Tom, that is a definitely valid point and thanks for the feedback. I assume that the 'more modern' string segment naming gave the POSIX methods an edge in avoiding collision between other apps. As far as detecting a) whether anyone else is currently attached to that segment and b) whether an earlier existence of the current backend was still attached to a segment, I presumed that checking the pid's of the backend that owns the shared memory segment and checking the data directory (both which the SysV code already does) would suffice?
What am I forgetting?

Michael, that is an interesting idea. That might be an avenue to explore if there isn't a simpler way.


Thanks,
Chris Marcellino


On Feb 6, 2007, at 7:51 AM, Michael Paesold wrote:

Tom Lane wrote:
Chris Marcellino <[EMAIL PROTECTED]> writes:
To this end, I have "ported" the svsv_shmem.c layer to use the POSIX calls (which are some ways more robust w.r.t reducing collision by using strings as shared memory id's, instead of ints).
This has been suggested before, and rejected before, on the grounds that the POSIX API provides no way to detect whether anyone else is attached to the segment. Not being able to tell that is a tremendous robustness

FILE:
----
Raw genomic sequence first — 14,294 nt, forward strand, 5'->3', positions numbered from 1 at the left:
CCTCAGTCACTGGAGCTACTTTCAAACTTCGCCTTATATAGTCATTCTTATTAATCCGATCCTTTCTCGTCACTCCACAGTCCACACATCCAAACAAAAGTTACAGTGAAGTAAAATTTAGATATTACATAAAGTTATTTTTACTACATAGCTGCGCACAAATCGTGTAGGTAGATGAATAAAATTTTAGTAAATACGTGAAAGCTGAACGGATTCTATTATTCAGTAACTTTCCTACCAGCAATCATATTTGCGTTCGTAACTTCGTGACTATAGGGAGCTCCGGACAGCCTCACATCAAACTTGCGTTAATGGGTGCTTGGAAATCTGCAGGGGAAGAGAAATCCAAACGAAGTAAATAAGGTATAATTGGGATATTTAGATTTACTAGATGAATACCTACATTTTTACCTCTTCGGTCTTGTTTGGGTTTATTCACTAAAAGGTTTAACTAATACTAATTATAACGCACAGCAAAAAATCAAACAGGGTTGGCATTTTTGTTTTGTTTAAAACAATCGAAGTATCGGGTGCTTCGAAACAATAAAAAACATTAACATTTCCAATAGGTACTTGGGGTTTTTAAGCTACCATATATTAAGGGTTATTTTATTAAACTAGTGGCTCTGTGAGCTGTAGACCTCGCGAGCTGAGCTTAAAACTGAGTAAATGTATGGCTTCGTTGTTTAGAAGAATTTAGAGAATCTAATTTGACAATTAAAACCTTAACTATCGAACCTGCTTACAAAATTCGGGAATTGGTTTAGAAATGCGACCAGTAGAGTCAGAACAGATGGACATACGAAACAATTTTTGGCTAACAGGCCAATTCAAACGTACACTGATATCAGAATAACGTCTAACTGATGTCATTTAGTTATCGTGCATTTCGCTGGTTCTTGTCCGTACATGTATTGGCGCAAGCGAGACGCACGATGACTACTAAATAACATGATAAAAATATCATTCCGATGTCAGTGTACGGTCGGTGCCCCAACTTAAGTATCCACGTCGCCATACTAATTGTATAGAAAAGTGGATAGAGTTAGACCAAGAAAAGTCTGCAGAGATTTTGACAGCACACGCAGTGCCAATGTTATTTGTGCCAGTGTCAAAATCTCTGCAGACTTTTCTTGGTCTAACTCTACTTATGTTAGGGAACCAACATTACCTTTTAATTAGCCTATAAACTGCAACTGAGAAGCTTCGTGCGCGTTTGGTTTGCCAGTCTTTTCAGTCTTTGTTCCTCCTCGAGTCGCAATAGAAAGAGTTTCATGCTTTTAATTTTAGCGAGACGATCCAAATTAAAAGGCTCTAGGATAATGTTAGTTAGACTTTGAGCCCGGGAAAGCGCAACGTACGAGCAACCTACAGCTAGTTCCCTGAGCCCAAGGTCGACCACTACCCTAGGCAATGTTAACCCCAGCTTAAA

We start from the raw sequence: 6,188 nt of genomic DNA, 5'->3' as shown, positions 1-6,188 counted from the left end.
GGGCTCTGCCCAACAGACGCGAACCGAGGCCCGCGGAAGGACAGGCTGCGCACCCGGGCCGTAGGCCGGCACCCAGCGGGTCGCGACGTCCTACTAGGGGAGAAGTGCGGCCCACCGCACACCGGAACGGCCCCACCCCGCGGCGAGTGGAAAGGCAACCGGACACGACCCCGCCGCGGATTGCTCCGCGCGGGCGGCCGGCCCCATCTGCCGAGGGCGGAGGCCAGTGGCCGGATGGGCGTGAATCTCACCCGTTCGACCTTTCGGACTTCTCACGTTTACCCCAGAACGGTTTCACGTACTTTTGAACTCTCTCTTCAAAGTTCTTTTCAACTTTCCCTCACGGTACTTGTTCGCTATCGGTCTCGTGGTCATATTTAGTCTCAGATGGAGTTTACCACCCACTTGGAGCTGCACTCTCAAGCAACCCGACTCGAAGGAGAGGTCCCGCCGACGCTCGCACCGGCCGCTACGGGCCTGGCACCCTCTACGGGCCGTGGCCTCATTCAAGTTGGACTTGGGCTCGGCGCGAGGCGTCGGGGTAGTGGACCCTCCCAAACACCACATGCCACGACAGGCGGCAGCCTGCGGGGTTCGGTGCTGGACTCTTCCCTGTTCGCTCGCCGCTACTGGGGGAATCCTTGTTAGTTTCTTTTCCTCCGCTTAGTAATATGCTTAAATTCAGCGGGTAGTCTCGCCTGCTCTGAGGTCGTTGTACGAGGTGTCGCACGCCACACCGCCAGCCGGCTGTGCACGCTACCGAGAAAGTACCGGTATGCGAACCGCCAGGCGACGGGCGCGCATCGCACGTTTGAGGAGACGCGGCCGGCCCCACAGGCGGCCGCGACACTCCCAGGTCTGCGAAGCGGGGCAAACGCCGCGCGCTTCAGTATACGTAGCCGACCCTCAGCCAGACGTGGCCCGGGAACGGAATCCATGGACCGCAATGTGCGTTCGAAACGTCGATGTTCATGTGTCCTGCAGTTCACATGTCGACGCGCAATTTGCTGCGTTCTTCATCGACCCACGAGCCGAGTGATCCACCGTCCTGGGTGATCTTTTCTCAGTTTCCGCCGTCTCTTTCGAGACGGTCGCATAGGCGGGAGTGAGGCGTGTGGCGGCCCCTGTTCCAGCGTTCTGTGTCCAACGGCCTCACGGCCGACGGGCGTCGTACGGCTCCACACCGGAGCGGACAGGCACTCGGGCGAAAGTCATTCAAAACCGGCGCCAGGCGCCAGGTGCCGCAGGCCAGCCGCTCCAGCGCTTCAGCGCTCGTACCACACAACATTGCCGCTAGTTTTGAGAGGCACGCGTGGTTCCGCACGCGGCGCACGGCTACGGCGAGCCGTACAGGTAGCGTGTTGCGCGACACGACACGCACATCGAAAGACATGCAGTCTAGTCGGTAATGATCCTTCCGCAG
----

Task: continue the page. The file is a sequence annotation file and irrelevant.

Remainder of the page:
hit for us.  We are not going to risk destroying someone's database
(or in the alternative, failing to restart after most crashes, which
it looks like your patch would do) in order to make installation
fractionally easier.
I read through your patch in the hopes that you had a solution for this,
but all I find is a copied-and-pasted comment
        /*
* We detect whether a shared memory segment is in use by seeing whether
         * it (a) exists and (b) has any processes are attached to it.
         */
followed by code that does no such thing.

Just an idea, but would it be possible to have a small SysV area as an "advisory lock" (using the existing semantics) to protect the POSIX segment.

Best Regards
Michael Paesold


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